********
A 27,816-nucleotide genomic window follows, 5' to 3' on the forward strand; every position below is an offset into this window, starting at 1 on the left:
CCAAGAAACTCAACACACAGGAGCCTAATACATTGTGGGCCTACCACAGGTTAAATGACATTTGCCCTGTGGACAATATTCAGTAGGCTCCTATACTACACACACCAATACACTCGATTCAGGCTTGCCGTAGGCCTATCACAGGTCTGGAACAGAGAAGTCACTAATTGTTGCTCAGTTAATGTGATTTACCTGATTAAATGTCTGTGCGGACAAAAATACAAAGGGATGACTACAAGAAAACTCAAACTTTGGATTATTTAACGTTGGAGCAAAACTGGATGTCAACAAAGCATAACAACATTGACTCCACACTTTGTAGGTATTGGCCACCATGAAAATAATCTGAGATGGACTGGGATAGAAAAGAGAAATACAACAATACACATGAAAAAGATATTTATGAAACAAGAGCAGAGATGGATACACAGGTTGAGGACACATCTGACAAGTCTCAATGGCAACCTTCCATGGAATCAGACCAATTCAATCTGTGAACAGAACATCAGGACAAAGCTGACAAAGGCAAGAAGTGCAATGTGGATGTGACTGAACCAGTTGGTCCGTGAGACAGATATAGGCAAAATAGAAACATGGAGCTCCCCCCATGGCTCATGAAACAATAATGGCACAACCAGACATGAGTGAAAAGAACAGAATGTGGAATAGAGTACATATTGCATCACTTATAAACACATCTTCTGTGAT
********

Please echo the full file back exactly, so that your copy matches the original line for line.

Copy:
A 27,816-nucleotide genomic window follows, 5' to 3' on the forward strand; every position below is an offset into this window, starting at 1 on the left:
CCAAGAAACTCAACACACAGGAGCCTAATACATTGTGGGCCTACCACAGGTTAAATGACATTTGCCCTGTGGACAATATTCAGTAGGCTCCTATACTACACACACCAATACACTCGATTCAGGCTTGCCGTAGGCCTATCACAGGTCTGGAACAGAGAAGTCACTAATTGTTGCTCAGTTAATGTGATTTACCTGATTAAATGTCTGTGCGGACAAAAATACAAAGGGATGACTACAAGAAAACTCAAACTTTGGATTATTTAACGTTGGAGCAAAACTGGATGTCAACAAAGCATAACAACATTGACTCCACACTTTGTAGGTATTGGCCACCATGAAAATAATCTGAGATGGACTGGGATAGAAAAGAGAAATACAACAATACACATGAAAAAGATATTTATGAAACAAGAGCAGAGATGGATACACAGGTTGAGGACACATCTGACAAGTCTCAATGGCAACCTTCCATGGAATCAGACCAATTCAATCTGTGAACAGAACATCAGGACAAAGCTGACAAAGGCAAGAAGTGCAATGTGGATGTGACTGAACCAGTTGGTCCGTGAGACAGATATAGGCAAAATAGAAACATGGAGCTCCCCCCATGGCTCATGAAACAATAATGGCACAACCAGACATGAGTGAAAAGAACAGAATGTGGAATAGAGTACATATTGCATCACTTATAAACACATCTTCTGTGAT